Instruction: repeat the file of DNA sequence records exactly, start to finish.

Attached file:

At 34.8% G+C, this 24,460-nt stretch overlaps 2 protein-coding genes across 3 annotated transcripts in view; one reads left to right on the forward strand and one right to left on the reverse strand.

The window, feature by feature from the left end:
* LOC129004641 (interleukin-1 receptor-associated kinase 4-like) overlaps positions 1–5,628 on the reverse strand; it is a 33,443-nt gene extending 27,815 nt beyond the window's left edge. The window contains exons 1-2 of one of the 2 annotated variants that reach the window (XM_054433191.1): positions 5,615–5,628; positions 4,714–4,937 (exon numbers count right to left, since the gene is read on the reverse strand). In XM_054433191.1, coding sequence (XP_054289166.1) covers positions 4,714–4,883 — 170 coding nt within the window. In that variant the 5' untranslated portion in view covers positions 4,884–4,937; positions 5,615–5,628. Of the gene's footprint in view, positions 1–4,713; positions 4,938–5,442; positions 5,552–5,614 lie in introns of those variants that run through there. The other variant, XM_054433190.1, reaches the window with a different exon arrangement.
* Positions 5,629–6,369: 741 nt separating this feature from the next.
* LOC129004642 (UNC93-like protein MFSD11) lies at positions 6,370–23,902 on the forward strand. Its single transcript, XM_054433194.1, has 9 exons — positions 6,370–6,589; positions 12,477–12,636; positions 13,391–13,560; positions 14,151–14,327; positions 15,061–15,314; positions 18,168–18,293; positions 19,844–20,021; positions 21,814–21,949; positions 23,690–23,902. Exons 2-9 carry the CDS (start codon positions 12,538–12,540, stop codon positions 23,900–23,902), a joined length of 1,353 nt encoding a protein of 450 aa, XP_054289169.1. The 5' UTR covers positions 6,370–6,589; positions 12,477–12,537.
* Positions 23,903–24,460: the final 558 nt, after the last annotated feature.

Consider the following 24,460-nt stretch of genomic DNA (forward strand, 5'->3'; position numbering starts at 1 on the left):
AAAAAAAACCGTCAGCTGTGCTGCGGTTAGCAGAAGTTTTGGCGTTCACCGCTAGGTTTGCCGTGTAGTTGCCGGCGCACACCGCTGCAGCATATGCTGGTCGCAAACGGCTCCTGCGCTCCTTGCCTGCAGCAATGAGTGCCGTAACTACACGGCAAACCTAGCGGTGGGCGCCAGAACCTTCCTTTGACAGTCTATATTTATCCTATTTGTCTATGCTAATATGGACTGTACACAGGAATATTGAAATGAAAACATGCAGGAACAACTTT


At 34.8% G+C, this 24,460-nt stretch overlaps 2 protein-coding genes across 3 annotated transcripts in view; one reads left to right on the forward strand and one right to left on the reverse strand.

The window, feature by feature from the left end:
* LOC129004641 (interleukin-1 receptor-associated kinase 4-like) overlaps positions 1–5,628 on the reverse strand; it is a 33,443-nt gene extending 27,815 nt beyond the window's left edge. The window contains exons 1-2 of one of the 2 annotated variants that reach the window (XM_054433191.1): positions 5,615–5,628; positions 4,714–4,937 (exon numbers count right to left, since the gene is read on the reverse strand). In XM_054433191.1, coding sequence (XP_054289166.1) covers positions 4,714–4,883 — 170 coding nt within the window. In that variant the 5' untranslated portion in view covers positions 4,884–4,937; positions 5,615–5,628. Of the gene's footprint in view, positions 1–4,713; positions 4,938–5,442; positions 5,552–5,614 lie in introns of those variants that run through there. The other variant, XM_054433190.1, reaches the window with a different exon arrangement.
* Positions 5,629–6,369: 741 nt separating this feature from the next.
* LOC129004642 (UNC93-like protein MFSD11) lies at positions 6,370–23,902 on the forward strand. Its single transcript, XM_054433194.1, has 9 exons — positions 6,370–6,589; positions 12,477–12,636; positions 13,391–13,560; positions 14,151–14,327; positions 15,061–15,314; positions 18,168–18,293; positions 19,844–20,021; positions 21,814–21,949; positions 23,690–23,902. Exons 2-9 carry the CDS (start codon positions 12,538–12,540, stop codon positions 23,900–23,902), a joined length of 1,353 nt encoding a protein of 450 aa, XP_054289169.1. The 5' UTR covers positions 6,370–6,589; positions 12,477–12,537.
* Positions 23,903–24,460: the final 558 nt, after the last annotated feature.

Consider the following 24,460-nt stretch of genomic DNA (forward strand, 5'->3'; position numbering starts at 1 on the left):
AAAAAAAACCGTCAGCTGTGCTGCGGTTAGCAGAAGTTTTGGCGTTCACCGCTAGGTTTGCCGTGTAGTTGCCGGCGCACACCGCTGCAGCATATGCTGGTCGCAAACGGCTCCTGCGCTCCTTGCCTGCAGCAATGAGTGCCGTAACTACACGGCAAACCTAGCGGTGGGCGCCAGAACCTTCCTTTGACAGTCTATATTTATCCTATTTGTCTATGCTAATATGGACTGTACACAGGAATATTGAAATGAAAACATGCAGGAACAACTTT